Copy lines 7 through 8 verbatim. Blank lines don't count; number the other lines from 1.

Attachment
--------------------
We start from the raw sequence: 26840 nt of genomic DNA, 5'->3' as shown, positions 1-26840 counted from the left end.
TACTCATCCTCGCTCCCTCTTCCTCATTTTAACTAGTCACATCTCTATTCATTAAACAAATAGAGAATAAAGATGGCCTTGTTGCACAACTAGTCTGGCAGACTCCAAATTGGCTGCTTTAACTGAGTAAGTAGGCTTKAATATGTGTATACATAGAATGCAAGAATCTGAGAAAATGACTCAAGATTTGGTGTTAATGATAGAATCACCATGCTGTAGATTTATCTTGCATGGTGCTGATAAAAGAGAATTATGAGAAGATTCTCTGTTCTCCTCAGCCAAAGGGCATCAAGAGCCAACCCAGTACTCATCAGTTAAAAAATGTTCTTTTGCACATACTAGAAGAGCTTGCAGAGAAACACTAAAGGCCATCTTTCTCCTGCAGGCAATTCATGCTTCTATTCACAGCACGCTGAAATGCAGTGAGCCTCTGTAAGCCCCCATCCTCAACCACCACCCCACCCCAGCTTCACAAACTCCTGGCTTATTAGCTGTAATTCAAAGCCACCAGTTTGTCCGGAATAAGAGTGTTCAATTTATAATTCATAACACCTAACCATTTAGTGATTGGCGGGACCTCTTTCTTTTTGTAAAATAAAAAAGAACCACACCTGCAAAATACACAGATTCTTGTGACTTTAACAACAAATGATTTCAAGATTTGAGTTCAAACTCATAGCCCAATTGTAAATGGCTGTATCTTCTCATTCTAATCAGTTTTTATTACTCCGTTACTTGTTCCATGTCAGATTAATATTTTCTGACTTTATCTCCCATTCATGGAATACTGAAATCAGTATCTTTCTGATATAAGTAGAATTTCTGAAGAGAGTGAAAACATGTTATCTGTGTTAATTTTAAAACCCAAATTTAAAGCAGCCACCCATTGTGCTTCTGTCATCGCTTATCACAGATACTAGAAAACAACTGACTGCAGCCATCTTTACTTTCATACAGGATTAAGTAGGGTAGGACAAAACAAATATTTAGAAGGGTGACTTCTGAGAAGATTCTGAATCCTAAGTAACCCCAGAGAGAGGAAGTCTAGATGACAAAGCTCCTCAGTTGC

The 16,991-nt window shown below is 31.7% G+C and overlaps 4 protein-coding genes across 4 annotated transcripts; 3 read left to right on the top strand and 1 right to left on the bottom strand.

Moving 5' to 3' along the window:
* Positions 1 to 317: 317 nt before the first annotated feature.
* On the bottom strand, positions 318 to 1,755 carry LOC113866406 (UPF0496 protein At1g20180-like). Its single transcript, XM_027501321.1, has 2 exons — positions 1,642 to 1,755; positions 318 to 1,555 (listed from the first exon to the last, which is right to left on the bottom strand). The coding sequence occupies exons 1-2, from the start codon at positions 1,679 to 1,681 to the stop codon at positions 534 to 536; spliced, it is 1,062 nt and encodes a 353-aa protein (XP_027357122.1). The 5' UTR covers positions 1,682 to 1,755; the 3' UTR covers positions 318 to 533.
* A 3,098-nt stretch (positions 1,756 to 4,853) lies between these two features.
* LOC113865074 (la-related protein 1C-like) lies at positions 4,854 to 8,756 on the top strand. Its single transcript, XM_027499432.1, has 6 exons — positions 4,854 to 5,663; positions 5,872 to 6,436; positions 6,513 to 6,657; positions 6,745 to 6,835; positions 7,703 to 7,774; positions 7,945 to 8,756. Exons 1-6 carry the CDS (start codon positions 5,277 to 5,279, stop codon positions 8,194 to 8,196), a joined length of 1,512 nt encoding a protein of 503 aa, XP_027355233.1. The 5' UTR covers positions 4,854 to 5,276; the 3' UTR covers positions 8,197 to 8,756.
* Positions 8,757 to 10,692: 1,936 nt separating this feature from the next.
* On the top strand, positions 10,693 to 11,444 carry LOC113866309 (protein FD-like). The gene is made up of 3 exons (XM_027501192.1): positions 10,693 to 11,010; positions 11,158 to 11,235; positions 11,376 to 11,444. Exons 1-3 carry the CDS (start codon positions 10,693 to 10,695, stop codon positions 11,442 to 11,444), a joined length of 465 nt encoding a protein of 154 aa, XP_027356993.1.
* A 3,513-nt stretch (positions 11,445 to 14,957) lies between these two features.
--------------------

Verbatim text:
* A 3,098-nt stretch (positions 1,756 to 4,853) lies between these two features.
* LOC113865074 (la-related protein 1C-like) lies at positions 4,854 to 8,756 on the top strand. Its single transcript, XM_027499432.1, has 6 exons — positions 4,854 to 5,663; positions 5,872 to 6,436; positions 6,513 to 6,657; positions 6,745 to 6,835; positions 7,703 to 7,774; positions 7,945 to 8,756. Exons 1-6 carry the CDS (start codon positions 5,277 to 5,279, stop codon positions 8,194 to 8,196), a joined length of 1,512 nt encoding a protein of 503 aa, XP_027355233.1. The 5' UTR covers positions 4,854 to 5,276; the 3' UTR covers positions 8,197 to 8,756.